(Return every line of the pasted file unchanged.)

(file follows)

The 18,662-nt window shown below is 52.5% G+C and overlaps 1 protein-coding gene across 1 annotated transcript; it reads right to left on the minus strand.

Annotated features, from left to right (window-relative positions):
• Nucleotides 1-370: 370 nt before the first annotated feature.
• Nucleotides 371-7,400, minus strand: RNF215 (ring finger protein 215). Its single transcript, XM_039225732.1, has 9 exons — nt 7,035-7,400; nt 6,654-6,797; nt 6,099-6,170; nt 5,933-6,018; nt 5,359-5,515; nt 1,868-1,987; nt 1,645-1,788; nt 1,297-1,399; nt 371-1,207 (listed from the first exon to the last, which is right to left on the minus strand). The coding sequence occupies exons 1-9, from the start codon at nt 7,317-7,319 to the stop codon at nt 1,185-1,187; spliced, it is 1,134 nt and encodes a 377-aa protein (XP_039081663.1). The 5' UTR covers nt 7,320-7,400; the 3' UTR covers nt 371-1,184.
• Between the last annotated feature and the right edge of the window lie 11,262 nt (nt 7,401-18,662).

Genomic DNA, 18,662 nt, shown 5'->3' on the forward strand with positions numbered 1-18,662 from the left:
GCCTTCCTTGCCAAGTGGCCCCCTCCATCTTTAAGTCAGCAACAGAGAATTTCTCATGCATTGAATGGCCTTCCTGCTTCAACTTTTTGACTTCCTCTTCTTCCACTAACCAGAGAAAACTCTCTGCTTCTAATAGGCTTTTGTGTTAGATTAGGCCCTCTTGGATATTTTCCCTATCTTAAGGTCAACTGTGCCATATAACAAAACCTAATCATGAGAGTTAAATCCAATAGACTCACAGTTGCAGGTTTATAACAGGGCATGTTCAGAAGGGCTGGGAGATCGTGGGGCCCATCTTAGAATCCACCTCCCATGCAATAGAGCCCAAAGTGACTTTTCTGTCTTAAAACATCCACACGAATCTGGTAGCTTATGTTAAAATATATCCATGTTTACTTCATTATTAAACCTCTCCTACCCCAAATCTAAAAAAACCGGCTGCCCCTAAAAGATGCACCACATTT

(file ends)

The 18,662-nt window shown below is 52.5% G+C and overlaps 1 protein-coding gene across 1 annotated transcript; it reads right to left on the minus strand.

Annotated features, from left to right (window-relative positions):
• Nucleotides 1-370: 370 nt before the first annotated feature.
• Nucleotides 371-7,400, minus strand: RNF215 (ring finger protein 215). Its single transcript, XM_039225732.1, has 9 exons — nt 7,035-7,400; nt 6,654-6,797; nt 6,099-6,170; nt 5,933-6,018; nt 5,359-5,515; nt 1,868-1,987; nt 1,645-1,788; nt 1,297-1,399; nt 371-1,207 (listed from the first exon to the last, which is right to left on the minus strand). The coding sequence occupies exons 1-9, from the start codon at nt 7,317-7,319 to the stop codon at nt 1,185-1,187; spliced, it is 1,134 nt and encodes a 377-aa protein (XP_039081663.1). The 5' UTR covers nt 7,320-7,400; the 3' UTR covers nt 371-1,184.
• Between the last annotated feature and the right edge of the window lie 11,262 nt (nt 7,401-18,662).

Genomic DNA, 18,662 nt, shown 5'->3' on the forward strand with positions numbered 1-18,662 from the left:
GCCTTCCTTGCCAAGTGGCCCCCTCCATCTTTAAGTCAGCAACAGAGAATTTCTCATGCATTGAATGGCCTTCCTGCTTCAACTTTTTGACTTCCTCTTCTTCCACTAACCAGAGAAAACTCTCTGCTTCTAATAGGCTTTTGTGTTAGATTAGGCCCTCTTGGATATTTTCCCTATCTTAAGGTCAACTGTGCCATATAACAAAACCTAATCATGAGAGTTAAATCCAATAGACTCACAGTTGCAGGTTTATAACAGGGCATGTTCAGAAGGGCTGGGAGATCGTGGGGCCCATCTTAGAATCCACCTCCCATGCAATAGAGCCCAAAGTGACTTTTCTGTCTTAAAACATCCACACGAATCTGGTAGCTTATGTTAAAATATATCCATGTTTACTTCATTATTAAACCTCTCCTACCCCAAATCTAAAAAAACCGGCTGCCCCTAAAAGATGCACCACATTT